The role of pastor-scholar has generated considerable interest within modern theological scholarship, but proposed definitions of the term tend to vary. Some focus on the pastoral aspect, suggesting that only those committed to the pulpit qualify even if they lack scholarly accomplishments. Others stress the pursuit of scholarship, grounding the role of pastor-scholar in academic labor for the sake of the Church, even if these men have never dreamed of shepherding a local congregation. Still, others demand true pastor-scholars to live in two worlds simultaneously: the Church and the academy. The common ground, however, lies in Victorian England. When perusing the many lists of exemplary pastor-scholars, readers will almost invariably discover the name, “Charles Spurgeon.”
This prompts the question – was Charles Spurgeon a pastor-scholar? If so, in what way? Furthermore, would Spurgeon have considered himself a pastor-scholar? Is the role of pastor-scholar actually obtainable or is it a hypothetical combination of two separate roles? One blog post will not end the debate, but the conversation must begin somewhere, and we will know him better for having had the conversation.
Fortunately, a few points regarding Spurgeon’s view of the pastor-scholar may be proposed with certainty. First, his passion for the pastorate superseded his academic aspirations. If Spurgeon was both a pastor and a scholar, then he was a pastor first and a scholar second. In his younger days, Spurgeon had the opportunity to pursue higher education, but was worried that school would limit his ability to pastor. As he was deciding whether or not to attend a university, he exchanged letters with his father to explain his concern. He wanted to delay going to college because, as he said, “Providence has thrown me into a great sphere of usefulness, – a congregation of often 450, a loving and praying church, and an awakened audience.” Spurgeon did not know if he could leave his sheep behind in order to be trained as a shepherd. Furthermore, his congregation, some of whom wrote their own pleas to Charles’ father, prayed daily that Spurgeon stay with them at Waterbeach. God saw fit to do just that.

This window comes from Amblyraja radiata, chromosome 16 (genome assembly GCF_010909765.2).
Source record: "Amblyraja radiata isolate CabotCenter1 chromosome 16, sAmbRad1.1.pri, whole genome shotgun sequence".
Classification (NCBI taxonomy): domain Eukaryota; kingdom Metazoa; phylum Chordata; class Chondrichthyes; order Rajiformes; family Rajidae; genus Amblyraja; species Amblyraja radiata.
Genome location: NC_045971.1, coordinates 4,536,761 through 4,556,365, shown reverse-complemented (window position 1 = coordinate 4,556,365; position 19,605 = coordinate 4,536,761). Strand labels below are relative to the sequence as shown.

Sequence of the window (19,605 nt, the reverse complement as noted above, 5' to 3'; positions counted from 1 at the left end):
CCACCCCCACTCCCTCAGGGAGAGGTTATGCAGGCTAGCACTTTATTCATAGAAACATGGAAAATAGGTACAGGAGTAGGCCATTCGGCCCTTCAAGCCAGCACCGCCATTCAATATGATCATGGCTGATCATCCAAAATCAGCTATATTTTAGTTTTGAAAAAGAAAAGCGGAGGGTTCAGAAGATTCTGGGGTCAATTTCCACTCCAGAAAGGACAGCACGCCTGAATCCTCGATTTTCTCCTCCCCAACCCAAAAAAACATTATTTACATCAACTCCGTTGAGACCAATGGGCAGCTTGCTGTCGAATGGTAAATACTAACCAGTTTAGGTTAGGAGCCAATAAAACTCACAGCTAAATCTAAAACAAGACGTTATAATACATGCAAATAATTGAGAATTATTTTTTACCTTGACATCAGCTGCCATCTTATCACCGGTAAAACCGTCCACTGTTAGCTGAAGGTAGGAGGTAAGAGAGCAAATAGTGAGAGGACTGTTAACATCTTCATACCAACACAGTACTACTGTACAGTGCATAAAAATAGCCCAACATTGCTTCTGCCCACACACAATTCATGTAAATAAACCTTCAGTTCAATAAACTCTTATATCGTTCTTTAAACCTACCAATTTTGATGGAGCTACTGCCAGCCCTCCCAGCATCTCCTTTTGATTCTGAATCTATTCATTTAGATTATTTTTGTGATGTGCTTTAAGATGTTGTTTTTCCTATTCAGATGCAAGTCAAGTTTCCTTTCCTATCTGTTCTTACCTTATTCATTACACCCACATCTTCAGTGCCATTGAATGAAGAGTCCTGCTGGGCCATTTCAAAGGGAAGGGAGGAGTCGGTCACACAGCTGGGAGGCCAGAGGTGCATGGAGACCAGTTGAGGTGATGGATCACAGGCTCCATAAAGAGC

Second, Spurgeon believed that a certain level of technical competence was necessary for the pastorate. Spurgeon, despite the lack of a college or seminary education, was a master of the biblical languages and was a voracious reader. He frequently spent what little money he had on books in order to “seize every means of improvement.” By the time he was fifteen he had already published a 295 page essay earning him a cash prize which, in turn, was spent on more books. Still, Spurgeon did not believe that a pastor had to possess a passion for scholarly pursuits, but did believe that a pastor must spend time in his study. He wrote, “The man who does not make hard work of his ministry will find it very hard work to answer for his idleness at the last great day.” He believed that a “gentleman who wants an easy life should never think of occupying the Christian pulpit, he is out of place there, and when he gets there the only advice I can give him is to get out of it as soon as possible.” Referring to the scandalous Old Testament story of Jezebel, Spurgeon encouraged congregations to take a lazy pastor and to “fling him down.” Spurgeon wholeheartedly believed that, “He who has ceased to learn has ceased to teach.” Simply, “He who no longer sows in the study will no more reap in the pulpit.”